Some notes about the testimony of Alyce LaViolette about entries in Jodi’s journal just before her road trip. 37:00 May 27 journal entry. JA talks about meeting Ryan Burns, trip to Utah. Evidence she is leaving TA, she says “great news”. Talks about making plans to go to Utah. 38:00 May 30 journal entry. JA making […]
Nonsensical prosecution cases that don’t add up.
(1) Jodi Arias plans a murder in which she takes selfies of herself committing the crime.
(2) Scott Peterson plans a murder, in which he disposes of the body in broad daylight, and then tells the police where he disposed of the body.
(3) David Temple plans to murder his pregnant wife with a shotgun at 4:10 p.m. in an upstairs room, hoping nobody will hear the shot or notice his vehicle or him leaving the scene.
(4) Justin Ross Harris murders his son, and while doing so, is sexting underage women, an offense for which he is sentenced to 10 years in prison.
(5) Jason Sadowski duct-tapes two women to poles, tortures them, then unties one of them and let’s her call the police on a mobile phone ( also leaves the building, so they are free to leave, no locked doors ).
(6) Darlie Routier murders her sons, with her husband in the house, and rushes outside to plant a sock in an alley-way hoping he won’t come down in the meantime. She then sets about a complex staging of the scene involving nearly killing herself.
(7) Angelika Graswald murders her fiance by removing a tiny plug on the top of his Kayak, even though the amount of water that can come in due to bad weather there is minimal compared to the amount coming through the large opening where he sits.
(8) Debra Milke murders her son because “she didn’t want him to grow up to be like” his father.
In this audio interview after the penalty retrial, 14 minutes 20 seconds in, a juror concludes that Jodi lied on the stand.
According to the juror, Jodi testified that when she was looking for a house with Darryl Brewer, they wanted to purchase a house in a good school district, because of his son.
But in earlier testimony, it was stated they only had the Darryl’s son Jack during the summer time.
Juror : “So at that point I felt like, ok, she’s lying to my face, I can’t give any credit to any of her testimony.”
However, in Darryl Brewer’s testimony from the first trial, it was explained that Jack’s mother had plans to re-marry, and move to that area, to be close to Jack. There was shared custody , and Jack would live with Darryl part of the time. So in fact there was no reason to believe Jodi’s testimony was untrue. Darryl was simply doing forward planning for an anticipated change in circumstances.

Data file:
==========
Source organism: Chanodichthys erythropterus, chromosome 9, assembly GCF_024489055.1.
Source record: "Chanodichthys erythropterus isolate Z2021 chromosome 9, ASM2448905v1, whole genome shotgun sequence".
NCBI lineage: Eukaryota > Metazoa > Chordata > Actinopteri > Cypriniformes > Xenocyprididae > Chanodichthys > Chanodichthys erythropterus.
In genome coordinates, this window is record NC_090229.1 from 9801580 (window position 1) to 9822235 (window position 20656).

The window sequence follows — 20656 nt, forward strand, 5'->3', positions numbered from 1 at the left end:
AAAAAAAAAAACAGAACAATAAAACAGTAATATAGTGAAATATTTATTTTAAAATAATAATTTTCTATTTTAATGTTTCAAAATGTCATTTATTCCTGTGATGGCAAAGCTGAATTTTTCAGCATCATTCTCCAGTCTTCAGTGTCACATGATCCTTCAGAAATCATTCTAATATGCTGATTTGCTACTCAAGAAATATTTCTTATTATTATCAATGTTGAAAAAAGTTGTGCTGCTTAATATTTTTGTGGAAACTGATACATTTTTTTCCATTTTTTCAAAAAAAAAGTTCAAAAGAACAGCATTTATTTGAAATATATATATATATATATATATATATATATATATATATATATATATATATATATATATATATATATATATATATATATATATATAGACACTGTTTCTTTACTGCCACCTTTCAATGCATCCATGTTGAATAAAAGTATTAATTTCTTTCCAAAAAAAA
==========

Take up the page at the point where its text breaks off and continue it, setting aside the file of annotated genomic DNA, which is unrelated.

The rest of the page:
Were these jurors fit to judge a case of this complexity?
This blog is some observations about Kirk Nurmi’s performance as a lawyer for Jodi Arias, in light of some of the information he discloses about the pre-trial preparations in the first of three books about the case.
Although being a self-published book, presumably written without the aid of a professional editor, the first thing to say is I found the book to be very readable and engaging. Kirk explains his view of the law, the case and his feelings about Jodi Arias with great clarity. For anyone interested in the case, I would say this book is a “must-buy”.
I would also say this is a very honest book. It pulls no punches in making it very clear that Nurmi, before the trial began, did not like Jodi Arias and did not wish to represent her at trial.
There is a lot of fascinating information in the book, much of it new. For example we learn that the first domestic violence expert could not testify due to illness.
I have no criticism of the analysis Nurmi makes about the relationship between Jodi and Travis Alexander. I also agree with his assessment of the State’s professional witnesses. He observes that DeMarte was inexperienced, Flores was evasive, and suggests Dr Horn’s change of theory was suspicious. In addition Melendez was not a true expert, only having minimal training in the operation of Encase.
Now to some criticisms. I have to say Nurmi shows a lack of empathy. Of course an attorney must maintain some distance from his client, but by his own account he had a very poor relationship with both Jodi and her mother. He indicates he was unable to communicate effectively with Jodi at meetings, failing to adapt to any shortcomings she had.